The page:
Known to the area's Indigenous people as Moo-Nut-Re-Ker and labelled 'Circular Head' by explorer Matthew Flinders, this striking 143m-high, 12-million-year-old core of an extinct volcano can be seen for many kilometres around Stanley. To get to the summit it's a steep 20-minute climb or a ride on the chairlift. The best lookout is a short walk to the south of the chairlift. At the top is a 2km circuit walk (about one hour) around the summit plateau.

In summer, watch for short-tailed shearwaters (muttonbirds) returning to their burrows at dusk after a day’s foraging at sea.

Lonely Planet's must-see attractions

Nearby Tasmania attractions

1. Lookout

0.14 MILES

Good vantage point from atop the Nut over Stanley and beyond, located a short walk south of the chairlift.

2. Chairlift

0.22 MILES

This chairlift travels up to the top of the Nut, with lookouts and a 2km circuit walk atop this 143m-high extinct volcano.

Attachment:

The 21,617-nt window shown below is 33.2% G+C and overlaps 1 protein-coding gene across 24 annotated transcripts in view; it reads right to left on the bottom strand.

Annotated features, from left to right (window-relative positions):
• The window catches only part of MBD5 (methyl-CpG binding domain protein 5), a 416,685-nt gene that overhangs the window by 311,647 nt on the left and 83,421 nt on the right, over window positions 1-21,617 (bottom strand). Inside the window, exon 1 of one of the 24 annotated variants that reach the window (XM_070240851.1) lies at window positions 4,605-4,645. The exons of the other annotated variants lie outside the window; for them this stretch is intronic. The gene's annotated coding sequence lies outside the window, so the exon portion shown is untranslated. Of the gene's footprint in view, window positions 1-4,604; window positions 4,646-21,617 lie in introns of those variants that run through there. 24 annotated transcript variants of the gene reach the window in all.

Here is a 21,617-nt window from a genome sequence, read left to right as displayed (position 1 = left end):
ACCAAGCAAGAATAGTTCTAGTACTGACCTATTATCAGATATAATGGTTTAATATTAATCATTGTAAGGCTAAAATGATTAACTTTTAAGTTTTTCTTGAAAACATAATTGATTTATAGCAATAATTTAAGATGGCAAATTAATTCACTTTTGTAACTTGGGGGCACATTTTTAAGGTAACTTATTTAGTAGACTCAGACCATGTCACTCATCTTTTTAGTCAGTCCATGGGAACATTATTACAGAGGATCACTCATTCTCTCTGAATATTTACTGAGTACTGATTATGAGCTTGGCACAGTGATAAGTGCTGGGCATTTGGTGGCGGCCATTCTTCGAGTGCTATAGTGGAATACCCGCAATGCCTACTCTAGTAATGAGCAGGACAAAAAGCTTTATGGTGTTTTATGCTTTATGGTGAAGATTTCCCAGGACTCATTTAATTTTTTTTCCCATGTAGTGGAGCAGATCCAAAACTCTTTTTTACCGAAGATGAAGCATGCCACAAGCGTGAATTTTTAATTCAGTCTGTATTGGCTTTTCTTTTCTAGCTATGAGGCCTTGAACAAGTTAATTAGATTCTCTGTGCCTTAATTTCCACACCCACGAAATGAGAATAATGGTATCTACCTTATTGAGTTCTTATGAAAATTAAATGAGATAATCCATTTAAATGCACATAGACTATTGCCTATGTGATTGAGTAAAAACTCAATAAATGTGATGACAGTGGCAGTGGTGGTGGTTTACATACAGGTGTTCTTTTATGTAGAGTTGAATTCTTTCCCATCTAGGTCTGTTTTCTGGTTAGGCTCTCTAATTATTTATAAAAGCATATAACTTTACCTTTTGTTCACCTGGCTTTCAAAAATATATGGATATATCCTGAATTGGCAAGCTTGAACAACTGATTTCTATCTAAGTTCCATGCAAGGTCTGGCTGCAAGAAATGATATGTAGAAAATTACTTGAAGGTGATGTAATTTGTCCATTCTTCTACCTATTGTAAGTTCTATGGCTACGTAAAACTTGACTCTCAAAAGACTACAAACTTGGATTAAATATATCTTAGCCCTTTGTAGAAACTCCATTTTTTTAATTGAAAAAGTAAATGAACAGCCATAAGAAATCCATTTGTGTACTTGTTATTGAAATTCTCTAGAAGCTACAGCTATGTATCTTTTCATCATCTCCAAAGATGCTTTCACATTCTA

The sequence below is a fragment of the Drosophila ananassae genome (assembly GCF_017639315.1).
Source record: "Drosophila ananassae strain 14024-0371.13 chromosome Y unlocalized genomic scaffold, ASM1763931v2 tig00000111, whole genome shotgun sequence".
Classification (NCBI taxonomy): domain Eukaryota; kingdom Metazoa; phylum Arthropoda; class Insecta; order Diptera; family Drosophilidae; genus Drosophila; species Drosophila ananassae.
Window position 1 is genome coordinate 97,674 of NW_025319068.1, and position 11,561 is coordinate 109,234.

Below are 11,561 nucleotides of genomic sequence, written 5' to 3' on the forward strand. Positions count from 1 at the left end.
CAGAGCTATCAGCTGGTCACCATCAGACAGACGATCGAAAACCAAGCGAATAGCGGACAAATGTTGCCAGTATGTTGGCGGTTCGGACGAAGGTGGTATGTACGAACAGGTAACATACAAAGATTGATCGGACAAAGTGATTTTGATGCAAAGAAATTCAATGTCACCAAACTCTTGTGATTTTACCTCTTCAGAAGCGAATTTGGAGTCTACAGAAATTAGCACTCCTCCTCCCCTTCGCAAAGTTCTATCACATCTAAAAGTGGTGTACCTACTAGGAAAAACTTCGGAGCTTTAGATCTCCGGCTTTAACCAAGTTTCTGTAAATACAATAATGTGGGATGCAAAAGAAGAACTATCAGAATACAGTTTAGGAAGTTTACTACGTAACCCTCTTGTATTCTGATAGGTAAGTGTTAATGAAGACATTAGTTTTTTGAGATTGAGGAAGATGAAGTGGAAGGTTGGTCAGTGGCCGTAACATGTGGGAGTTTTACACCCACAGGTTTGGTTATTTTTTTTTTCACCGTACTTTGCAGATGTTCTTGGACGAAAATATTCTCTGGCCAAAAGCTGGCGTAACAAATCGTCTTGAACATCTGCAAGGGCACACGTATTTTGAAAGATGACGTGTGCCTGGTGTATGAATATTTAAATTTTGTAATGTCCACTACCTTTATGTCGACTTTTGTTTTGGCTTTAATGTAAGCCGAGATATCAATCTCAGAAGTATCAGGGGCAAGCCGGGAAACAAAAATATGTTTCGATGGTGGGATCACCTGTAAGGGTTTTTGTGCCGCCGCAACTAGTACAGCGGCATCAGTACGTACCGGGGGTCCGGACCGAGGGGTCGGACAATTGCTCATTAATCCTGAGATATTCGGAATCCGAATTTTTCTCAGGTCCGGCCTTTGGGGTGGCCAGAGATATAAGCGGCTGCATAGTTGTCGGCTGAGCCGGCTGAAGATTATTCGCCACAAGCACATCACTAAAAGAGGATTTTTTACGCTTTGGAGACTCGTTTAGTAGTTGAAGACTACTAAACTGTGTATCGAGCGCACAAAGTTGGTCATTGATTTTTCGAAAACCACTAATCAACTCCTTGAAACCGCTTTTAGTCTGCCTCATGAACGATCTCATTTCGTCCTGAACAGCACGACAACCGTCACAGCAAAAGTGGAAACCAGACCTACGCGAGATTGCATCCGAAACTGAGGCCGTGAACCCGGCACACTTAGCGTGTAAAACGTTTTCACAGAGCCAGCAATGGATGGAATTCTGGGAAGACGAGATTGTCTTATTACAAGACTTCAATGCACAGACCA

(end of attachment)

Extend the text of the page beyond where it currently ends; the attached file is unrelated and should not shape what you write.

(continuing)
4. Stanley Discovery Museum

0.39 MILES

Housed in a small hall next to the 1880s St Paul's Anglican Church, Stanley's local history museum has a collection of historic photographs as well as…

6. Godfreys Beach

0.59 MILES

There is a large colony of little (or fairy) penguins at Godfreys Beach, near the cemetery at the base of the Nut.

7. Highfield Historic Site

1.16 MILES

Built in 1835 for the chief agent of the Van Diemen’s Land Company, this homestead, poised 2km north of town, is an exceptional example of domestic…

8. Rocky Cape National Park

12.93 MILES

Tasmania’s smallest national park, pinmatik/Rocky Cape, stretches 12km along Bass Strait’s shoreline. It has great significance to the local Indigenous…